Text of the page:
Ca(v)3.2 calcium channels: the key protagonist in the supraspinal effect of paracetamol

Abstract : To exert its analgesic action, paracetamol requires complex metabolism to produce a brain-specific lipoamino acid compound, AM404, which targets central transient receptor potential vanilloid receptors (TRPV1). Lipoamino acids are also known to induce analgesia through T-type calcium-channel inhibition (Ca(v)3.2). In this study we show that the antinociceptive effect of paracetamol in mice is lost when supraspinal Ca(v)3.2 channels are inhibited. Therefore, we hypothesized a relationship between supraspinal Ca(v)3.2 and TRPV1, via AM404, which mediates the analgesic effect of paracetamol. AM404 is able to activate TRPV1 and weakly inhibits Ca(v)3.2. Interestingly, activation of TRPV1 induces a strong inhibition of Ca(v)3.2 current. Supporting this, intracerebroventricular administration of AM404 or capsaicin produces antinociception that is lost in Ca(v)3.2(-/-) mice. Our study, for the first time, (1) provides a molecular mechanism for the supraspinal antinociceptive effect of paracetamol; (2) identifies the relationship between TRPV1 and the Ca(v)3.2 channel; and (3) suggests supraspinal Ca(v)3.2 inhibition as a potential pharmacological strategy to alleviate pain.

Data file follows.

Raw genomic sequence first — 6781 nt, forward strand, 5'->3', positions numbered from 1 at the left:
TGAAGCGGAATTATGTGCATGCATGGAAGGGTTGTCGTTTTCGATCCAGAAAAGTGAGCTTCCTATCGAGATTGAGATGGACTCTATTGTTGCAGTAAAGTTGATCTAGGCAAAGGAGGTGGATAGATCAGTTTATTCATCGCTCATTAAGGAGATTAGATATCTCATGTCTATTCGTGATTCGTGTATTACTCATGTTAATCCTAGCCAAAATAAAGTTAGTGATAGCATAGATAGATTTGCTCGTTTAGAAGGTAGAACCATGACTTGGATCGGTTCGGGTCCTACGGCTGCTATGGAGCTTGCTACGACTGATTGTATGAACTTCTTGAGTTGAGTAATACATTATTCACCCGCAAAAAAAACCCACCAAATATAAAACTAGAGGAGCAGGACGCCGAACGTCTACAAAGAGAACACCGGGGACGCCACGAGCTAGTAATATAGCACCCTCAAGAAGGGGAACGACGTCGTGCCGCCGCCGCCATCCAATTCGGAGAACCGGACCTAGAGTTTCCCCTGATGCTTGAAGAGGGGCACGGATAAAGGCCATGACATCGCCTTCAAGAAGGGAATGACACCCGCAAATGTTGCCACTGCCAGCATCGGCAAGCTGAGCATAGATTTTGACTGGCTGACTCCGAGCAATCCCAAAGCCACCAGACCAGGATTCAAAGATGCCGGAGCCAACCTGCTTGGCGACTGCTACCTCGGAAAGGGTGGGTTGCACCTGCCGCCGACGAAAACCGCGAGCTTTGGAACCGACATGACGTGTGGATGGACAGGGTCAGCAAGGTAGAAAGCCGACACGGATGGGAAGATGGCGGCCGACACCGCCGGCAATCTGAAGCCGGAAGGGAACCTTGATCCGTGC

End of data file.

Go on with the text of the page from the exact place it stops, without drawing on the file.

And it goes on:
Type de document :
Article dans une revue
Pain, 2014, 155 (4), pp.764--72. 〈10.1016/j.pain.2014.01.015〉
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Soumis le : lundi 3 décembre 2018 - 15:13:13
Dernière modification le : mardi 4 décembre 2018 - 01:18:58




Nicolas Kerckhove, C. Mallet, A. Francois, Mathieu Boudes, J. Chemin, et al.. Ca(v)3.2 calcium channels: the key protagonist in the supraspinal effect of paracetamol. Pain, 2014, 155 (4), pp.764--72. 〈10.1016/j.pain.2014.01.015〉. 〈hal-01942942〉



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